Project description:Oligonucleotides (ON) are promising therapeutic candidates, for instance by blocking endogenous mRNA (antisense mechanism). However, ON usually require structural modifications of the native nucleic acid backbone to ensure satisfying pharmacokinetic properties. One such strategy to design novel antisense oligonucleotides is to replace native phosphate diester units by positively charged artificial linkages, thus leading to (partially) zwitterionic backbone structures. Herein, we report a "gapmer" architecture comprised of one zwitterionic central segment ("gap") containing nucleosyl amino acid (NAA) modifications and two outer segments of locked nucleic acid (LNA). This NAA/LNA-gapmer approach furnished a partially zwitterionic ON with optimised properties: i) the formation of stable ON-RNA duplexes with base-pairing fidelity and superior target selectivity at 37?°C; and ii) excellent stability in complex biological media. Overall, the NAA/LNA-gapmer approach is thus established as a strategy to design partially zwitterionic ON for the future development of novel antisense agents.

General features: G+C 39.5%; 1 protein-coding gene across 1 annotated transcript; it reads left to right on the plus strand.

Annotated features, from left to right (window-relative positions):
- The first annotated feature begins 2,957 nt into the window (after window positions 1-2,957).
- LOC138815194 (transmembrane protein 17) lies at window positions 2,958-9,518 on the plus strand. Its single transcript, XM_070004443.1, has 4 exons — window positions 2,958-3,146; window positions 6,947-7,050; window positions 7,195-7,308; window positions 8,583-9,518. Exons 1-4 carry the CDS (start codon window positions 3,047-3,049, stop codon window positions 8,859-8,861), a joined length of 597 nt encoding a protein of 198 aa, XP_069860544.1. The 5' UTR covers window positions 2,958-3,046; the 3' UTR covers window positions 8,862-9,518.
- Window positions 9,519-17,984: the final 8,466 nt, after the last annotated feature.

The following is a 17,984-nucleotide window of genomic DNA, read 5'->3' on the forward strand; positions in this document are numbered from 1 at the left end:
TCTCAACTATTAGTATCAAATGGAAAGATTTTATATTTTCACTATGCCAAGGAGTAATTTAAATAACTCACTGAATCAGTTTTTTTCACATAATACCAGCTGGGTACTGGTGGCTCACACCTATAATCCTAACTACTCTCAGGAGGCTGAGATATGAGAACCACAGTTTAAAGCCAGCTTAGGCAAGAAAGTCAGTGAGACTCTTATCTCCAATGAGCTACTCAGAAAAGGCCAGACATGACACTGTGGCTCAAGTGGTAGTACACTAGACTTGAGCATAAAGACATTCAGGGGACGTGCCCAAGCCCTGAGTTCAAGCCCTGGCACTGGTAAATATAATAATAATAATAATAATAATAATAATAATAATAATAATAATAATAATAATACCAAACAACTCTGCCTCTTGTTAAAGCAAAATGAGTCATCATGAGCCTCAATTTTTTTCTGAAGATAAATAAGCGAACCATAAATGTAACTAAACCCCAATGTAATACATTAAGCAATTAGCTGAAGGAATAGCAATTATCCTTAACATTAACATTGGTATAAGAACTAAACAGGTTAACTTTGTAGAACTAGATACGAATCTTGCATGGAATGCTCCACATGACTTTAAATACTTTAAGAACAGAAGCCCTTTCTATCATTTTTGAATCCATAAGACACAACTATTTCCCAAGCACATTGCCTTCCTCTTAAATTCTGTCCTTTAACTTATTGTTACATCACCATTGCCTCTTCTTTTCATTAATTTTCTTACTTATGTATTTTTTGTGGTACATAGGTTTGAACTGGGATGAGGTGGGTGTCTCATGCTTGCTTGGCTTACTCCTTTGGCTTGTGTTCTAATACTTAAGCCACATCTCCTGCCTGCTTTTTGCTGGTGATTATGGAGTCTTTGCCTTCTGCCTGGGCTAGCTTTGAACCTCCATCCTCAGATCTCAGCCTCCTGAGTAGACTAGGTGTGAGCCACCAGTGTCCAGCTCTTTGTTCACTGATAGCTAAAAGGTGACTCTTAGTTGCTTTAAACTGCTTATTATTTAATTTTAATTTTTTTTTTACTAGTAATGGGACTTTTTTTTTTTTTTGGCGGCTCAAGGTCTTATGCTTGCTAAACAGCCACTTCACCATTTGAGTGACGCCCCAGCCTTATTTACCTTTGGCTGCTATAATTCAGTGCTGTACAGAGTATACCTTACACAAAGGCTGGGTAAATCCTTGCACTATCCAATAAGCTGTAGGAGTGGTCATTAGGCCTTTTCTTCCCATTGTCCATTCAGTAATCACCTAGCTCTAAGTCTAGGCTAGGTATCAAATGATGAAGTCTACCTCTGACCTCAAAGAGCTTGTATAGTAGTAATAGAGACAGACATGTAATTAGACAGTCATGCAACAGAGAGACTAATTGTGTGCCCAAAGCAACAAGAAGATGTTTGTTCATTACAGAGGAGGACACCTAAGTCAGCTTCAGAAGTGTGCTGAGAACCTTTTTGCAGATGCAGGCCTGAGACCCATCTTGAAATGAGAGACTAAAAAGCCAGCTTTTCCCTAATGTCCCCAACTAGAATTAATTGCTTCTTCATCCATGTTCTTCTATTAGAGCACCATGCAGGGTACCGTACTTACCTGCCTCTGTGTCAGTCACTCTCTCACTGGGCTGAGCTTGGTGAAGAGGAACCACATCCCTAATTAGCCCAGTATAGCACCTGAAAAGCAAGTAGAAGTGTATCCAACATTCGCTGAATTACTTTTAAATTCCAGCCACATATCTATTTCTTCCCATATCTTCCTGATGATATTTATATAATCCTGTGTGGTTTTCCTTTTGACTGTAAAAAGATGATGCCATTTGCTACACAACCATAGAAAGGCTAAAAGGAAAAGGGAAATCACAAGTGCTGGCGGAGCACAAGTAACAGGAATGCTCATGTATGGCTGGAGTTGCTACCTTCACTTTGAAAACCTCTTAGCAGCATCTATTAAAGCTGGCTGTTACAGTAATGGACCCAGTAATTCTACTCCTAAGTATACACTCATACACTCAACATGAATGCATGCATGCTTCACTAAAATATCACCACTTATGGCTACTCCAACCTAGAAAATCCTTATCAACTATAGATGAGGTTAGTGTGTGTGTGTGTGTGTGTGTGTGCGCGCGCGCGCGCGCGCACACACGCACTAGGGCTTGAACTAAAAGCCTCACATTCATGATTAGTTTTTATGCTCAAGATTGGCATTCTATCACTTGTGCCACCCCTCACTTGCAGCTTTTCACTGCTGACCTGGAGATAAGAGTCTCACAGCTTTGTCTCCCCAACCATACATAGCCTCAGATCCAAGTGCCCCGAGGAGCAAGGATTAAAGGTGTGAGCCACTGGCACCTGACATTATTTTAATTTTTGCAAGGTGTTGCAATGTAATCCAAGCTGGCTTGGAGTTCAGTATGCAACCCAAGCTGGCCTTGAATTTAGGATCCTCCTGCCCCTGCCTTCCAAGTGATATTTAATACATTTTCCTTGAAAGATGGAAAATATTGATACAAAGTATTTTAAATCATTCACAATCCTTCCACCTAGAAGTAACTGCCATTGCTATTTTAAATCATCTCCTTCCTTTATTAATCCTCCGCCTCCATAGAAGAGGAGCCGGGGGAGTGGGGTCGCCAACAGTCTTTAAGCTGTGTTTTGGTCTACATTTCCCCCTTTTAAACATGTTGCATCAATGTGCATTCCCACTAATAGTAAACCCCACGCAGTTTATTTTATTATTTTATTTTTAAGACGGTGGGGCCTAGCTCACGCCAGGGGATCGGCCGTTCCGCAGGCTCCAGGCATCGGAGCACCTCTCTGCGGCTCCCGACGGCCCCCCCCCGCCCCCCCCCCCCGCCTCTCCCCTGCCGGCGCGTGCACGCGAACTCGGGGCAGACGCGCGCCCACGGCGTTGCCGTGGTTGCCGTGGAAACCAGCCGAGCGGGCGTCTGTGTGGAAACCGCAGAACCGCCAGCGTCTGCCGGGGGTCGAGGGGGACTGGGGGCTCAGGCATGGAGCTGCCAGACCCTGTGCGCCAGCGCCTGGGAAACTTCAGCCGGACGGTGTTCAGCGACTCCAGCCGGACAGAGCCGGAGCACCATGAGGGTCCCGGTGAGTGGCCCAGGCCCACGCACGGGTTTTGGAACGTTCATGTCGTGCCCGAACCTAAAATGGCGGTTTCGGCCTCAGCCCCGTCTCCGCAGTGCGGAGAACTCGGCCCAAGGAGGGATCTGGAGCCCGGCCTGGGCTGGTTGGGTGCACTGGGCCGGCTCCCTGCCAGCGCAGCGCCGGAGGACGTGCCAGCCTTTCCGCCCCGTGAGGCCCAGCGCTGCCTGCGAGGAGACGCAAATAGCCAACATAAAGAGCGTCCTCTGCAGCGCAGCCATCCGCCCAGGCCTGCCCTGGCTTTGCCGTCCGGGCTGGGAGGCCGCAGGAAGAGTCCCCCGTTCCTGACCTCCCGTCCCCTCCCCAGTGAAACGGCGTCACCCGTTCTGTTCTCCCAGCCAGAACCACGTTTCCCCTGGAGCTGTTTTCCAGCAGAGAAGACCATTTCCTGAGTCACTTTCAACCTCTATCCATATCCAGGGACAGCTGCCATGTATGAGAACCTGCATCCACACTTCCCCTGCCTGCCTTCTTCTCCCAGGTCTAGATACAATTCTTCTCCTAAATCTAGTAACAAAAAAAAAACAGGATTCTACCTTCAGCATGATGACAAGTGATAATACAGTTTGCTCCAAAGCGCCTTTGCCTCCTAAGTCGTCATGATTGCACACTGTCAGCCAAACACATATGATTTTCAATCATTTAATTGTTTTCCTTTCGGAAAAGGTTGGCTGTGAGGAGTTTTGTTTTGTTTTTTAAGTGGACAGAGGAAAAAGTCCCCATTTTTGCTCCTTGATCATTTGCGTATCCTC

Project description:Despite the importance of local structural detail to a mechanistic understanding of RNA catalysis and binding functions, RNA backbone conformation has been quite recalcitrant to analysis. There are too many variable torsion angles per residue, and their raw empirical distributions are poorly clustered. This study applies quality-filtering techniques (using resolution, crystallographic B factor, and all-atom steric clashes) to the backbone torsion angle distributions from an 8,636-residue RNA database. With noise levels greatly reduced, clear signal appears for the underlying angle preferences. Half-residue torsion angle distributions for alpha-beta-gamma and for delta-epsilon-zeta are plotted and contoured in 3D; each shows about a dozen distinct peaks, which can then be combined in pairs to define complete RNA backbone conformers. Traditional nucleic acid residues are defined from phosphate to phosphate, but here we use a base-to-base (or sugar-to-sugar) division into "suites" to parse the RNA backbone repeats, both because most backbone steric clashes are within suites and because the relationship of successive bases is both reliably determined and conformationally important. A suite conformer has seven variables, with sugar pucker specified at both ends. Potential suite conformers were omitted if not represented by at least a small cluster of convincing data points after application of quality filters. The final result is a small library of 42 RNA backbone conformers, which should provide valid conformations for nearly all RNA backbone encountered in experimental structures.